I’m Sybil Powell, wife, mother, friend, entrepreneur, traveler and now an author of books which reflect many of those life experiences.
I spent most of my childhood in a seaside resort town on the south coast of my native England. Eastbourne was a wonderful place to grow up, but sheltered just enough to make me want to go out and spread my wings and see what the rest of the world had to offer! That adventure started after I married a wonderful, young serviceman. After settling into life in the forces, we moved to Germany where we lived for a couple of years. On returning to England and civilian life, we settled in the north where I found work in the more heavily industrialized world of Yorkshire. Very different from the life I had known in a seaside resort!
I loved living in and learning about the lifestyles in different parts of England, but my education really expanded when we moved half the world away to Saudi Arabia. The contrast between the coastal mountain areas and the inland, desert cities along with the rich culture and traditions going back literally thousands of years, is something which has affected my life and my writing ever since.
Eventually we bid ‘Adieu’ to those exotic, arid lands and returned to the UK. Back home again, I started my own business—a secretarial agency which provided companies with the then-fledgling service of a virtual assistant.
We’ve now moved again and this time to Wales, where I’ve settled into my writing career, and very happily draw on my many experiences both at home and abroad. Because those experiences have been so diverse, my books tend to be very different from each other and stand on their own- in plot, characters, culture and background.
What inspires you to write?
It is very difficult to tie down the basic motive which causes me to write. My first book was written in the hope that it would help expatriates in Saudi Arabia understand the Saudies by presenting them in a family context so this provided the motive here. My next book was in the belief that there was room in the market for one more erotic book however it did still have underlying reason that of helping understand war damaged service men. My third book was inspired by nothing more than the joy of writing, it will be out a little later in the year and I believe it is my best so far.
Tell us about your writing process
My current writing process is simple, I start a story off with maybe two or three characters and it seems to dictate itself from there. I usually have a loose idea at the start of where I want it to go but it changes as things happen which dictate the future direction. It’s an exciting way of writing as new avenues open up to explore and sometimes reject as unlikely or unsuitable. In my current way of writing the story is constantly in flux as happened in my second book the end meant a rewrite of the beginning.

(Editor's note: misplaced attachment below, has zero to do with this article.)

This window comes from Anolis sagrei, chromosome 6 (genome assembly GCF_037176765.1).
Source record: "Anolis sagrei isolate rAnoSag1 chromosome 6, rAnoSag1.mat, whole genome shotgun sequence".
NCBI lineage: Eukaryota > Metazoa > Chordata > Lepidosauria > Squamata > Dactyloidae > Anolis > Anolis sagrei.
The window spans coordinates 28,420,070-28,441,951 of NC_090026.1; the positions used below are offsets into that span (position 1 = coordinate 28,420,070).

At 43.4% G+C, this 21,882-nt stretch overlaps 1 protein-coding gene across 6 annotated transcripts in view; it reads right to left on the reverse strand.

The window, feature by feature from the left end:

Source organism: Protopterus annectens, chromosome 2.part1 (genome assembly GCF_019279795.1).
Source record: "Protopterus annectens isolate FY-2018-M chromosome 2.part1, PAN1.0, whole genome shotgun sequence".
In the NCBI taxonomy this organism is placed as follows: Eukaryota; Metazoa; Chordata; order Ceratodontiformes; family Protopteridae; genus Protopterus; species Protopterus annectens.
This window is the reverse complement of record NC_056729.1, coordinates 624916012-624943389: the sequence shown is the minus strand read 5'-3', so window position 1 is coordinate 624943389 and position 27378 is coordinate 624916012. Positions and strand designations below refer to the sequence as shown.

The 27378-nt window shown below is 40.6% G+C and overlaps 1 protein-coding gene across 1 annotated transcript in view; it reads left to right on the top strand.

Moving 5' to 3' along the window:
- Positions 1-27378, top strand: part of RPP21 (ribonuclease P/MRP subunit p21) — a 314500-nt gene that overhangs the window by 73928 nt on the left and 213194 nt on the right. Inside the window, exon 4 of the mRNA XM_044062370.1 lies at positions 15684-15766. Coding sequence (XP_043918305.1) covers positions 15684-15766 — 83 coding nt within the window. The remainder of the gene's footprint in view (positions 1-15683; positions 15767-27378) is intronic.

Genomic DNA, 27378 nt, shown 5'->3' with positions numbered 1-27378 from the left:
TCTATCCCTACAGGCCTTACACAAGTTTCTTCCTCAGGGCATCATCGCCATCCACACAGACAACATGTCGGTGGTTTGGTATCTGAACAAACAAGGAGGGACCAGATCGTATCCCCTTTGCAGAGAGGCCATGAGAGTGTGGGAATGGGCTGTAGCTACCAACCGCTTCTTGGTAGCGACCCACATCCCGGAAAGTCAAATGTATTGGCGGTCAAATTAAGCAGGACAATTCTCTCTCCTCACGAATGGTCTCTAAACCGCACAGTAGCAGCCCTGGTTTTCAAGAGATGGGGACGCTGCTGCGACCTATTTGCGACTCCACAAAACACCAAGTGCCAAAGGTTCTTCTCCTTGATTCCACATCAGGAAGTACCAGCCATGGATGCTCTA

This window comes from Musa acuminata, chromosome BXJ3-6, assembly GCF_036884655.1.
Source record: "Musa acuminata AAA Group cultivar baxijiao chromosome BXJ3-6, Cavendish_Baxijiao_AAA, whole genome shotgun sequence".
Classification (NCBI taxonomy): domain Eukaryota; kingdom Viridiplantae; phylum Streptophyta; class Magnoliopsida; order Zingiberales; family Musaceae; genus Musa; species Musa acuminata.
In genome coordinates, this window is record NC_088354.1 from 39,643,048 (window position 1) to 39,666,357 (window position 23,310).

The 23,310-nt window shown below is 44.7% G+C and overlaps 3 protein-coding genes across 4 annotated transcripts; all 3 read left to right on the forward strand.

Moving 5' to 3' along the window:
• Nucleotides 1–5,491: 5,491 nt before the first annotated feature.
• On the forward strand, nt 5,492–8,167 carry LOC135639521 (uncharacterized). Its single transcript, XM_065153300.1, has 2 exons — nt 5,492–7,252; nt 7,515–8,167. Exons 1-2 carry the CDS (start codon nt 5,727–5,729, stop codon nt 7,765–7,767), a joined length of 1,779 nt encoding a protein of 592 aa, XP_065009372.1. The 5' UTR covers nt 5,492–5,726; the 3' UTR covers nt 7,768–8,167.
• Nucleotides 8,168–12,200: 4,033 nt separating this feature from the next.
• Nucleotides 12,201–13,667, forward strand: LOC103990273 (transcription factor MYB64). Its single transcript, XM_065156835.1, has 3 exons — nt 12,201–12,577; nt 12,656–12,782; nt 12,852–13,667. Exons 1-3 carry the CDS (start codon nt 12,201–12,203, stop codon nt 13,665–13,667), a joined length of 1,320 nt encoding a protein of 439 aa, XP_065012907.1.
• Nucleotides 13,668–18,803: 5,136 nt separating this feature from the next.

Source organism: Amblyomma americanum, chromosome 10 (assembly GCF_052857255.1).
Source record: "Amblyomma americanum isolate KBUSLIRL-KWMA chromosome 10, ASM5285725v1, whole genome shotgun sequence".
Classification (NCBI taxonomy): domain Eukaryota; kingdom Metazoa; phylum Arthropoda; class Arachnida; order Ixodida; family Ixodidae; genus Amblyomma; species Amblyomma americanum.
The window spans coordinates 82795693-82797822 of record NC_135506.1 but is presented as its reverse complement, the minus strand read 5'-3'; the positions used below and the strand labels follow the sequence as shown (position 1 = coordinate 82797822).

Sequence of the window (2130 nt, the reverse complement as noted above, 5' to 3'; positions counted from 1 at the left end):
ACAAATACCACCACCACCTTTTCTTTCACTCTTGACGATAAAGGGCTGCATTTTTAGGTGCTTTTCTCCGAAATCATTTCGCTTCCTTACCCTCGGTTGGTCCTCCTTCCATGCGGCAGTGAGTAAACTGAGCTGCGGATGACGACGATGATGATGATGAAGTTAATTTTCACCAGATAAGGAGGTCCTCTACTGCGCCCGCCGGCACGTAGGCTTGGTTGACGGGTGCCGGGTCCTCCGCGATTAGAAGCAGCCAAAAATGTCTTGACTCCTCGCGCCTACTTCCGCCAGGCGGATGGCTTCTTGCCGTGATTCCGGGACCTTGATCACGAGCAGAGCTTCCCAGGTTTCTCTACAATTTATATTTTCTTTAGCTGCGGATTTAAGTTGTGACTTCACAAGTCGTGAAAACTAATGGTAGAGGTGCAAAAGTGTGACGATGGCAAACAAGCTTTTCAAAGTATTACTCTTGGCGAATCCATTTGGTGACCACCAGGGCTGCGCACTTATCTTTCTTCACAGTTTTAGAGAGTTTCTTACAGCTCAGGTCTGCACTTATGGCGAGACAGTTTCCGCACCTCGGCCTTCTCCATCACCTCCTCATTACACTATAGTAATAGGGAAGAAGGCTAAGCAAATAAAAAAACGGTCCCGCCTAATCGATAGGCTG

For Fiction Writers: Do you listen (or talk to) to your characters?
I am always in conversation with my characters as the story develops so do they, sometimes they have been known to take over. In fact they become members of the family where discussions over what they would do in certain situations is fairly common place. They way interact with me often is a rehearsal for speech in the book. To be able to act in your mind both sides of a conversation means that you have to know your characters well, even if they are entirely opposite types of people as with Pete and Judi in ‘The Seduction of Judi Sheriden’.
What advice would you give other writers?
As a new author myself it is difficult to give advice. All I can say from my own experience is that selling your book is far more difficult than writing it. My husband has taken on that task which gives me time to write. From the start we decided that anything we published would pay for itself as we had no money to throw at it. No doubt this has made it a far longer task than it would have otherwise been. The only way is keep going remember if you give up you’ve wasted all the effort you’ve put in.
How did you decide how to publish your books?
I wrote ‘Inshallah’ while I was living in Saudi Arabia in 1978 virtually before computers, and tried very hard to interest publishers in it without success. I must have tried a 100 of them some were very kind and some of them were just damn rude, but none of them took my manuscript. So it lay on the shelf for over 30 years until my neighbor told me about self publishing which I did through Createspace and Kindle this I did in April 2012. I’d like to say I never looked back since but of course it doesn’t happen that way and we’re still working hard to hit the high spots.
What do you think about the future of book publishing?
I am sure that the future of publishing is in the self publishing, but then ti is the only way I know. Having had the experience of approaching publishers although it was a long time ago I certainly wouldn’t entertain trying again. My previous answer also covers this question.
What genres do you write?
What formats are your books in?
Both eBook and Print